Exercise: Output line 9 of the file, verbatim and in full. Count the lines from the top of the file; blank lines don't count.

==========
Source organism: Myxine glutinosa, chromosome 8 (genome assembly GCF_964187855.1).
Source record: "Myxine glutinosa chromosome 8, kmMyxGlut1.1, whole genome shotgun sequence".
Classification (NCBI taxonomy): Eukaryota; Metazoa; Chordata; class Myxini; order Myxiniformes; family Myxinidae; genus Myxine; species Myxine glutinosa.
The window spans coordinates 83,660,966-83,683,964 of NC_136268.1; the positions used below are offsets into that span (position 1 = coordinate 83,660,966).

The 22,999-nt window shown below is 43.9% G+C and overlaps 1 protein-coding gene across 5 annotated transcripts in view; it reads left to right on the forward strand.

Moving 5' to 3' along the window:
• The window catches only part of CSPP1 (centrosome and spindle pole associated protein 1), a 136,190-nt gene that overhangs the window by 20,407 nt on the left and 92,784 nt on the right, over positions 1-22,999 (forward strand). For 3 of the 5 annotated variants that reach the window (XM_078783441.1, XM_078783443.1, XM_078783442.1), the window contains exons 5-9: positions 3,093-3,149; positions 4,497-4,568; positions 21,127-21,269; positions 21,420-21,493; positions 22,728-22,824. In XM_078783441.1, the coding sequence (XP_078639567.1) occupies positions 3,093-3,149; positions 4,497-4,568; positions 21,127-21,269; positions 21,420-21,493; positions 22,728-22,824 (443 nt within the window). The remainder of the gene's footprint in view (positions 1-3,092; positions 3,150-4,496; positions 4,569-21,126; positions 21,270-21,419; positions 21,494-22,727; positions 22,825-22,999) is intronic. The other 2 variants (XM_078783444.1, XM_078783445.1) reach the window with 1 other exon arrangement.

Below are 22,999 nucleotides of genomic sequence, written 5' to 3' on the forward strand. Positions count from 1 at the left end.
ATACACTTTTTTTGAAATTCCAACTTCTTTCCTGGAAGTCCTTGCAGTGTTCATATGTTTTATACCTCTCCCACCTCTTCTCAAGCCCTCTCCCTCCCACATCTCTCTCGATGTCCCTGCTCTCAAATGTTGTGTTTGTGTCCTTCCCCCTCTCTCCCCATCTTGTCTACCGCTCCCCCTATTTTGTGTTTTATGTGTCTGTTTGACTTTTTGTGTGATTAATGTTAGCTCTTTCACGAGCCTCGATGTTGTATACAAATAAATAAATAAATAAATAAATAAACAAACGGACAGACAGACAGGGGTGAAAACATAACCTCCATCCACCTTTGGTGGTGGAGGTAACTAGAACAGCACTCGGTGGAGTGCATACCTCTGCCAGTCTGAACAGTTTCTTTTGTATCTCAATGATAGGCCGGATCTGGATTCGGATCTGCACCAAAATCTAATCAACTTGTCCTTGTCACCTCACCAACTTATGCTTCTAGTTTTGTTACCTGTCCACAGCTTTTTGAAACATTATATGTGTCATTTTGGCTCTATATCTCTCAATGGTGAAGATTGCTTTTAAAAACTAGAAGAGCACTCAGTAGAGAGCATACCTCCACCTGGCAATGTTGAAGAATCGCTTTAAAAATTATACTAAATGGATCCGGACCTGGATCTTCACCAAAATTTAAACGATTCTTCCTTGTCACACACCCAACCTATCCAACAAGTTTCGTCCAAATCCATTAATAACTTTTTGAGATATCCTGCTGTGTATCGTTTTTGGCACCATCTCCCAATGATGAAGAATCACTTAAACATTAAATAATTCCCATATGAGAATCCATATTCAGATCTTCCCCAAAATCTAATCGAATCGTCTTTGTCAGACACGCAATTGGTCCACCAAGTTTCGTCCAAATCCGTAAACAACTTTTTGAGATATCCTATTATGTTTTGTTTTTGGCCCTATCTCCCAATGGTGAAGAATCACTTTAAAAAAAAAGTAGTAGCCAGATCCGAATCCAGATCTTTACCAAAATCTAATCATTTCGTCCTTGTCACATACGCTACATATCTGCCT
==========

ATACACTTTTTTTGAAATTCCAACTTCTTTCCTGGAAGTCCTTGCAGTGTTCATATGTTTTATACCTCTCCCACCTCTTCTCAAGCCCTCTCCCTCCCACATCTCTCTCGATGTCCCTGCTCTCAAATGTTGTGTTTGTGTCCTTCCCCCTCTCTCCCCATCTTGTCTACCGCTCCCCCTATTTTGTGTTTTATGTGTCTGTTTGACTTTTTGTGTGATTAATGTTAGCTCTTTCACGAGCCTCGATGTTGTATACAAATAAATAAATAAATAAATAAATAAACAAACGGACAGACAGACAGGGGTGAAAACATAACCTCCATCCACCTTTGGTGGTGGAGGTAACTAGAACAGCACTCGGTGGAGTGCATACCTCTGCCAGTCTGAACAGTTTCTTTTGTATCTCAATGATAGGCCGGATCTGGATTCGGATCTGCACCAAAATCTAATCAACTTGTCCTTGTCACCTCACCAACTTATGCTTCTAGTTTTGTTACCTGTCCACAGCTTTTTGAAACATTATATGTGTCATTTTGGCTCTATATCTCTCAATGGTGAAGATTGCTTTTAAAAACTAGAAGAGCACTCAGTAGAGAGCATACCTCCACCTGGCAATGTTGAAGAATCGCTTTAAAAATTATACTAAATGGATCCGGACCTGGATCTTCACCAAAATTTAAACGATTCTTCCTTGTCACACACCCAACCTATCCAACAAGTTTCGTCCAAATCCATTAATAACTTTTTGAGATATCCTGCTGTGTATCGTTTTTGGCACCATCTCCCAATGATGAAGAATCACTTAAACATTAAATAATTCCCATATGAGAATCCATATTCAGATCTTCCCCAAAATCTAATCGAATCGTCTTTGTCAGACACGCAATTGGTCCACCAAGTTTCGTCCAAATCCGTAAACAACTTTTTGAGATATCCTATTATGTTTTGTTTTTGGCCCTATCTCCCAATGGTGAAGAATCACTTTAAAAAAAAAGTAGTAGCCAGATCCGAATCCAGATCTTTACCAAAATCTAATCATTTCGTCCTTGTCACATACGCTACATATCTGCCT